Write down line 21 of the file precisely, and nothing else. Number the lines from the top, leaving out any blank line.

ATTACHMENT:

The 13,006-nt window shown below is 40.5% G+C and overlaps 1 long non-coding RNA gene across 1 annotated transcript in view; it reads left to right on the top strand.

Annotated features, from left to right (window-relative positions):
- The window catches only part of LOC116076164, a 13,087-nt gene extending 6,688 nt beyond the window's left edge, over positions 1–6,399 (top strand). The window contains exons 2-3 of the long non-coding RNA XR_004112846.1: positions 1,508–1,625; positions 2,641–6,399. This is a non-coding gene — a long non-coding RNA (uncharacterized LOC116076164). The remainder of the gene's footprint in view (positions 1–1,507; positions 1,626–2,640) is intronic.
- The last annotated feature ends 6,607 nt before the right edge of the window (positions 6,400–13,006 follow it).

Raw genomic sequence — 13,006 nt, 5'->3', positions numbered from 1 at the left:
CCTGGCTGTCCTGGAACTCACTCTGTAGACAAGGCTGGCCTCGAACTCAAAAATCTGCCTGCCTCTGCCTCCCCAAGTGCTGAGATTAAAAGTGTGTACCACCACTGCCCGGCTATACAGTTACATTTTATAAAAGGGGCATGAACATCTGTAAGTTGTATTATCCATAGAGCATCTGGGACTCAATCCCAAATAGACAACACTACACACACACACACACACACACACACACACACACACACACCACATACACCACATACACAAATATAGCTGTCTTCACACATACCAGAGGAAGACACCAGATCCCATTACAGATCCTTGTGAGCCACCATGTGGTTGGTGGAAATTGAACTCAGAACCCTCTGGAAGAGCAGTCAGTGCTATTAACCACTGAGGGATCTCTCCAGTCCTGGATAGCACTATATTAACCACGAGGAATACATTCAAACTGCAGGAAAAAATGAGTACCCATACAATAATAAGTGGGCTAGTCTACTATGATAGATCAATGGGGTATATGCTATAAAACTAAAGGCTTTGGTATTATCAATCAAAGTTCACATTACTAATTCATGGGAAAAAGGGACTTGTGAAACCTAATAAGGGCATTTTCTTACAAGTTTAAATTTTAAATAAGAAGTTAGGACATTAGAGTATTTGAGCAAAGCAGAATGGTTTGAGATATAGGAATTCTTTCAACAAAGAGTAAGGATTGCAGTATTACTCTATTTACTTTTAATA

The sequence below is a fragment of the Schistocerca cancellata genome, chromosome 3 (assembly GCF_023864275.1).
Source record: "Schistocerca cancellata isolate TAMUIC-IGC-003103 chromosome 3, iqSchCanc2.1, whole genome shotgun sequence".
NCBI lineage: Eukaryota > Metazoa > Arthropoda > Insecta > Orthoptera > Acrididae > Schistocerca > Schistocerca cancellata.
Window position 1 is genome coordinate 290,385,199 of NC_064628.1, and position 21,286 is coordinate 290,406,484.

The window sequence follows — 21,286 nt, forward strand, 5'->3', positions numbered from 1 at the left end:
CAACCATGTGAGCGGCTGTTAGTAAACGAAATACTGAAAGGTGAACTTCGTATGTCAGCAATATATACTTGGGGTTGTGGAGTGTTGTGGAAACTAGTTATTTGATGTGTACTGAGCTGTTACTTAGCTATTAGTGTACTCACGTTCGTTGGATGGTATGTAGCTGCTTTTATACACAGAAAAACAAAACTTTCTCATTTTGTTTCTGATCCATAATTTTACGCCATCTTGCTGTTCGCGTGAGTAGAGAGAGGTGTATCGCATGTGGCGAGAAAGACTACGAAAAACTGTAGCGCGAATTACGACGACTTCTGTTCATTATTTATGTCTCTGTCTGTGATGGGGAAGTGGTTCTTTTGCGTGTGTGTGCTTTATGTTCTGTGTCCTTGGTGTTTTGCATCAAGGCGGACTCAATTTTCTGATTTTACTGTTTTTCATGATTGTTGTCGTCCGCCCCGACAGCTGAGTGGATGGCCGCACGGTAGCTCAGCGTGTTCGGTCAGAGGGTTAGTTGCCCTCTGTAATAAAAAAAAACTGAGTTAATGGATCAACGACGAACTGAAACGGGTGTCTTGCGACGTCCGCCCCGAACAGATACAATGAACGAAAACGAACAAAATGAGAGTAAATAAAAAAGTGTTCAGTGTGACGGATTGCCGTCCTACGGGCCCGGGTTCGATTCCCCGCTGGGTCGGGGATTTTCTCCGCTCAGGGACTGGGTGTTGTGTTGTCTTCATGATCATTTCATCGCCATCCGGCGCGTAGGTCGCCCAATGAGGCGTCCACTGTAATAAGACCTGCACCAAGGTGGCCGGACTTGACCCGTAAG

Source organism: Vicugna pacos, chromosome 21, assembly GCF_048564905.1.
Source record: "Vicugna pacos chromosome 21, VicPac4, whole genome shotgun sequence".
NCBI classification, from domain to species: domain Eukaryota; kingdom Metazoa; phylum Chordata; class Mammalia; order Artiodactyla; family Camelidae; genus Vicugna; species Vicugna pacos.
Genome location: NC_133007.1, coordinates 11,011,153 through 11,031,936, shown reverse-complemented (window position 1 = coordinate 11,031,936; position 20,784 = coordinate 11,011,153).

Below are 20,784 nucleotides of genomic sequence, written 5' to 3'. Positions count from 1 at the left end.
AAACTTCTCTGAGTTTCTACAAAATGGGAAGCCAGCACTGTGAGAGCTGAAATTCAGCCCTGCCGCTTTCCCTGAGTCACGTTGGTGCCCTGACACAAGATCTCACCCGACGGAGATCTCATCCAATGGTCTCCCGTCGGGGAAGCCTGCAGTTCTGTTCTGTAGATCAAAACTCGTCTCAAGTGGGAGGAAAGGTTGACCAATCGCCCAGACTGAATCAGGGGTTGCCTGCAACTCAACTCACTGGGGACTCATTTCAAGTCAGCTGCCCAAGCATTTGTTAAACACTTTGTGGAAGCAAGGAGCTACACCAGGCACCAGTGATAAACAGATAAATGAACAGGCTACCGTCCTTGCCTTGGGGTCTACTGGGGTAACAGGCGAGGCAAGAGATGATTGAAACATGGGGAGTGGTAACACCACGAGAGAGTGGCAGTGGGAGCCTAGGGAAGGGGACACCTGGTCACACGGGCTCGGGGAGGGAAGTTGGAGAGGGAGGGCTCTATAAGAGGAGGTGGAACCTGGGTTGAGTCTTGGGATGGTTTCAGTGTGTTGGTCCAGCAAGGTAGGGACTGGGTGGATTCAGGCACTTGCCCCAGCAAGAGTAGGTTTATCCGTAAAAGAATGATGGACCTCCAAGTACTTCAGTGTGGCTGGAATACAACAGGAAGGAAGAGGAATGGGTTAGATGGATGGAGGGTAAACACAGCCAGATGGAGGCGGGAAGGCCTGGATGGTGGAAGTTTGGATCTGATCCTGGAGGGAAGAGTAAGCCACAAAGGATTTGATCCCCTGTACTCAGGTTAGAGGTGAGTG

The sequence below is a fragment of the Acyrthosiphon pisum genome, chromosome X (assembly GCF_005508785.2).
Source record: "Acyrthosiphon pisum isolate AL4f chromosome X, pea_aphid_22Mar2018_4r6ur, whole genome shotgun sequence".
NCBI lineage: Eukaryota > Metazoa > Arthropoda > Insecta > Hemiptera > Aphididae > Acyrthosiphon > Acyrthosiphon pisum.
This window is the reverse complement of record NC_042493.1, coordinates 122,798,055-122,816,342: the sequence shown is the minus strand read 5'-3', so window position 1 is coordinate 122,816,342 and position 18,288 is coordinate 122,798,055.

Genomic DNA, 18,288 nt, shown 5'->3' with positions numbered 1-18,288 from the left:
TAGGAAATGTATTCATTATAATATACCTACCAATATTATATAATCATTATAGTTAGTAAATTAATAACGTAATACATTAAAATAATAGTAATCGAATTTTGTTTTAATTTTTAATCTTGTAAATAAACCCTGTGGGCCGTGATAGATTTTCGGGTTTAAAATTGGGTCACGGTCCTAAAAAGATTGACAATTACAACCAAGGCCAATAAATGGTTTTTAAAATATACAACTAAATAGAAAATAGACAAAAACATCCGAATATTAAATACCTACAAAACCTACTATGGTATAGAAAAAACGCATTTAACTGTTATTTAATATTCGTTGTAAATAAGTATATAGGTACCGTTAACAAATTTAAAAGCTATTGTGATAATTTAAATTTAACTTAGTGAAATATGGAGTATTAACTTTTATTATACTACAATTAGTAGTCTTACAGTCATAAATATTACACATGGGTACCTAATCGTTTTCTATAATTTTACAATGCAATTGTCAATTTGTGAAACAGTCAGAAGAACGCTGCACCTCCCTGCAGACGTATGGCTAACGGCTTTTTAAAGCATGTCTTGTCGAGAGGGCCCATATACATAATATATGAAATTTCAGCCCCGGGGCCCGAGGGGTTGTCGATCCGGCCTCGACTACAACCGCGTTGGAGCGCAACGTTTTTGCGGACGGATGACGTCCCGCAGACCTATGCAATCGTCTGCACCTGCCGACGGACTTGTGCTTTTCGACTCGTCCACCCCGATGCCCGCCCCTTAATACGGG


NCBI lineage: Eukaryota > Metazoa > Arthropoda > Insecta > Hemiptera > Aphididae > Acyrthosiphon > Acyrthosiphon pisum.